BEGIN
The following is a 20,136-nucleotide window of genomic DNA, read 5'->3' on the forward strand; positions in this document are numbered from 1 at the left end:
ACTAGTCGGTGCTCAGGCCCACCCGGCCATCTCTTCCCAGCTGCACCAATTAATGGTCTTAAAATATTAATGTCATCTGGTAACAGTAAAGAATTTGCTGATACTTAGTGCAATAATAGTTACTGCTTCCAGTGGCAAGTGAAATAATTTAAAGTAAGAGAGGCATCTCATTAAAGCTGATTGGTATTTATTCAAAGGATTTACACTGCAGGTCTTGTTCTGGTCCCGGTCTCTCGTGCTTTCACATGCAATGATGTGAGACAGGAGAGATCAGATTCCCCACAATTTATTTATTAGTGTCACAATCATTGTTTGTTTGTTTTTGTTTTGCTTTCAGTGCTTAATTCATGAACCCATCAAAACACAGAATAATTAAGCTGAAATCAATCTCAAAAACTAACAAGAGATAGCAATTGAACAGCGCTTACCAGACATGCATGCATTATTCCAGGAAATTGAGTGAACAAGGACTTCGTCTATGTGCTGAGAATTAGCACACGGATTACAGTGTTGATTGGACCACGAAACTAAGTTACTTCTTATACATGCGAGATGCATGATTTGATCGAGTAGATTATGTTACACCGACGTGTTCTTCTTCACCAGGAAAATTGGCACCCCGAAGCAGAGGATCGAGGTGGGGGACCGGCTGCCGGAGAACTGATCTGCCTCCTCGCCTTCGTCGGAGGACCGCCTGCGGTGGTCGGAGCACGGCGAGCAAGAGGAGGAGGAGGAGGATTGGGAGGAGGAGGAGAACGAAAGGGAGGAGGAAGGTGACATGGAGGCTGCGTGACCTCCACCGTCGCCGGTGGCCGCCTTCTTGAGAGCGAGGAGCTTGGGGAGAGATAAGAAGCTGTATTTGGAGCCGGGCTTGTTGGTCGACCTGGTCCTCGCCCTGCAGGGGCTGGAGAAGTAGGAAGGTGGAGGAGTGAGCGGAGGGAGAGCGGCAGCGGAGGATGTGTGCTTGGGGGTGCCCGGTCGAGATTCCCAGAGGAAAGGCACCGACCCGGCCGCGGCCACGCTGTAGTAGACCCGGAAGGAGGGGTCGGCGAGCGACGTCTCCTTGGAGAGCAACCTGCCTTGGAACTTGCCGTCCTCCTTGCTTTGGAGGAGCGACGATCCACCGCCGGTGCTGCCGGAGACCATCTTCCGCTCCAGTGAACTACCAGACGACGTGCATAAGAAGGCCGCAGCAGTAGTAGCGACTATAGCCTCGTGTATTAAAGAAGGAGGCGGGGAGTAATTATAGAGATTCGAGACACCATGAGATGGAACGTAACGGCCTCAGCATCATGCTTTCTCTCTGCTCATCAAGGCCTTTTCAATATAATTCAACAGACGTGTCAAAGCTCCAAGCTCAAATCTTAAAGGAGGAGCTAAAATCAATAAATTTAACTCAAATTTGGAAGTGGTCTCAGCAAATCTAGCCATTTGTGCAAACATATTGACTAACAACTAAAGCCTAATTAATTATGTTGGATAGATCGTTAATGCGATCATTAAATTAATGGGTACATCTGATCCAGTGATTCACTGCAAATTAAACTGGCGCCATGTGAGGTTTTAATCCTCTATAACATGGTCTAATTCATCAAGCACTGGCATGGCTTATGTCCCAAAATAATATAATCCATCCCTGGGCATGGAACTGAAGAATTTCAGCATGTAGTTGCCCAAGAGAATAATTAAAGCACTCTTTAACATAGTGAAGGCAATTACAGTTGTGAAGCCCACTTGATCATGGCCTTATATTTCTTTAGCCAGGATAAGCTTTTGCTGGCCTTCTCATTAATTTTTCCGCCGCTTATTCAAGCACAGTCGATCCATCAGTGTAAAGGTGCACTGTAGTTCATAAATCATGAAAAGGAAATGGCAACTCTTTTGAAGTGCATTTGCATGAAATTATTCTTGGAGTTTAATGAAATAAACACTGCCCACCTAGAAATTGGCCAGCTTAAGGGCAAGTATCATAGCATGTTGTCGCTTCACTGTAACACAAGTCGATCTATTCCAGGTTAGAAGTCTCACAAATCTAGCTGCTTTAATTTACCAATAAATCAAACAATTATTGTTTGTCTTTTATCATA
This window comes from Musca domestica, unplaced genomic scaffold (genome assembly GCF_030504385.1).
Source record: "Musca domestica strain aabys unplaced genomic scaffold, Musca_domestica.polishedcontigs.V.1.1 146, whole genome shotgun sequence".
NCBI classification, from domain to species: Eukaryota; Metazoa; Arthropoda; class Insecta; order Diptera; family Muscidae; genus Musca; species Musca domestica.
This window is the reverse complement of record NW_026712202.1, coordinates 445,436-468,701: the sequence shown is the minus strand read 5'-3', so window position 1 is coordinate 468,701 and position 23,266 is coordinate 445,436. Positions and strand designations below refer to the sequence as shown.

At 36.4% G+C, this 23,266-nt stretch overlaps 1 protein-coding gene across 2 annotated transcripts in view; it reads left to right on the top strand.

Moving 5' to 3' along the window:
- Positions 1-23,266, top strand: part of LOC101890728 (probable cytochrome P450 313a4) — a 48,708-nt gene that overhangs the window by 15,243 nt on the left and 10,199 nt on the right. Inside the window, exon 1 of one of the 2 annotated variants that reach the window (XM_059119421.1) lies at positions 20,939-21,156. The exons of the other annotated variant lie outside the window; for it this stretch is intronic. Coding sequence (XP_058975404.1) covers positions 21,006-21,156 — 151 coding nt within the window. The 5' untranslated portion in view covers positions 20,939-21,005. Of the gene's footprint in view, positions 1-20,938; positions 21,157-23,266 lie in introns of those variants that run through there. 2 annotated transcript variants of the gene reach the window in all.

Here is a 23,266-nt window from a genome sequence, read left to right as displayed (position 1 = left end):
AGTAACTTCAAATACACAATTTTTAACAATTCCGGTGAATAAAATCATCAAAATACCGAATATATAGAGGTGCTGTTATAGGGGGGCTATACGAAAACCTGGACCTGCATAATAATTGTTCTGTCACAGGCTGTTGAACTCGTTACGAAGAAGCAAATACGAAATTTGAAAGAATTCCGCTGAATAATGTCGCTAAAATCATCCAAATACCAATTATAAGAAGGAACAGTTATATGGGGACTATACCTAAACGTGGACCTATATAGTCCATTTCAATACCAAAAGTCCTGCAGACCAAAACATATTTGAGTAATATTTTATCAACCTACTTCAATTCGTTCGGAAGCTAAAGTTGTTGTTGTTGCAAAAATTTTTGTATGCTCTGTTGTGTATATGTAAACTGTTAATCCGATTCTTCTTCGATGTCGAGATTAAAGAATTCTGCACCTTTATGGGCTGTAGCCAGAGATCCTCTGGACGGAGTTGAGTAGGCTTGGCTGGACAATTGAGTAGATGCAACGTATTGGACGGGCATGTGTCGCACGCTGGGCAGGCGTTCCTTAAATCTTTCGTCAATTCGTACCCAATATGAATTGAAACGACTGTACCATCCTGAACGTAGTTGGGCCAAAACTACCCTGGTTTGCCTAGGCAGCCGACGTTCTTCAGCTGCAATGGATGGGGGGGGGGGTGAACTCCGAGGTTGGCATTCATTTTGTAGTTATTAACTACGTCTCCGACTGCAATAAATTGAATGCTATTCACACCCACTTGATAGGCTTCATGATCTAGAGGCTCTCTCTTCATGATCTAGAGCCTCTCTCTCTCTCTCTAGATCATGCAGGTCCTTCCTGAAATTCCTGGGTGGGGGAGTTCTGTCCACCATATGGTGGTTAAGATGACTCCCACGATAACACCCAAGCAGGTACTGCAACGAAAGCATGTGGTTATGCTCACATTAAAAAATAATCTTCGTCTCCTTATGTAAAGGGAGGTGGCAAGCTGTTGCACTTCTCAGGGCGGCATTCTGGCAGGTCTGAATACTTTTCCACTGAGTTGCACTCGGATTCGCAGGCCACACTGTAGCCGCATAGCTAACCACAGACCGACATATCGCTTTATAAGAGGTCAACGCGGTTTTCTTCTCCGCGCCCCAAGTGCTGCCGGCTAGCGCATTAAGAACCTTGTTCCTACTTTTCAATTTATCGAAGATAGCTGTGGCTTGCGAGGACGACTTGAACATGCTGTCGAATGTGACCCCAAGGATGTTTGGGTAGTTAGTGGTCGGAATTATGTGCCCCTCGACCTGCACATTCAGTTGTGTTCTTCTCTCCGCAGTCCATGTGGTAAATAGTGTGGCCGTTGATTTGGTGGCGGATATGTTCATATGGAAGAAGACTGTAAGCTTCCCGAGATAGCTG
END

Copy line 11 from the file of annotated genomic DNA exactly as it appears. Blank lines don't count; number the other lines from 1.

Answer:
AGTAACTTCAAATACACAATTTTTAACAATTCCGGTGAATAAAATCATCAAAATACCGAATATATAGAGGTGCTGTTATAGGGGGGCTATACGAAAACCTGGACCTGCATAATAATTGTTCTGTCACAGGCTGTTGAACTCGTTACGAAGAAGCAAATACGAAATTTGAAAGAATTCCGCTGAATAATGTCGCTAAAATCATCCAAATACCAATTATAAGAAGGAACAGTTATATGGGGACTATACCTAAACGTGGACCTATATAGTCCATTTCAATACCAAAAGTCCTGCAGACCAAAACATATTTGAGTAATATTTTATCAACCTACTTCAATTCGTTCGGAAGCTAAAGTTGTTGTTGTTGCAAAAATTTTTGTATGCTCTGTTGTGTATATGTAAACTGTTAATCCGATTCTTCTTCGATGTCGAGATTAAAGAATTCTGCACCTTTATGGGCTGTAGCCAGAGATCCTCTGGACGGAGTTGAGTAGGCTTGGCTGGACAATTGAGTAGATGCAACGTATTGGACGGGCATGTGTCGCACGCTGGGCAGGCGTTCCTTAAATCTTTCGTCAATTCGTACCCAATATGAATTGAAACGACTGTACCATCCTGAACGTAGTTGGGCCAAAACTACCCTGGTTTGCCTAGGCAGCCGACGTTCTTCAGCTGCAATGGATGGGGGGGGGGGTGAACTCCGAGGTTGGCATTCATTTTGTAGTTATTAACTACGTCTCCGACTGCAATAAATTGAATGCTATTCACACCCACTTGATAGGCTTCATGATCTAGAGGCTCTCTCTTCATGATCTAGAGCCTCTCTCTCTCTCTCTAGATCATGCAGGTCCTTCCTGAAATTCCTGGGTGGGGGAGTTCTGTCCACCATATGGTGGTTAAGATGACTCCCACGATAACACCCAAGCAGGTACTGCAACGAAAGCATGTGGTTATGCTCACATTAAAAAATAATCTTCGTCTCCTTATGTAAAGGGAGGTGGCAAGCTGTTGCACTTCTCAGGGCGGCATTCTGGCAGGTCTGAATACTTTTCCACTGAGTTGCACTCGGATTCGCAGGCCACACTGTAGCCGCATAGCTAACCACAGACCGACATATCGCTTTATAAGAGGTCAACGCGGTTTTCTTCTCCGCGCCCCAAGTGCTGCCGGCTAGCGCATTAAGAACCTTGTTCCTACTTTTCAATTTATCGAAGATAGCTGTGGCTTGCGAGGACGACTTGAACATGCTGTCGAATGTGACCCCAAGGATGTTTGGGTAGTTAGTGGTCGGAATTATGTGCCCCTCGACCTGCACATTCAGTTGTGTTCTTCTCTCCGCAGTCCATGTGGTAAATAGTGTGGCCGTTGATTTGGTGGCGGATATGTTCATATGGAAGAAGACTGTAAGCTTCCCGAGATAGCTG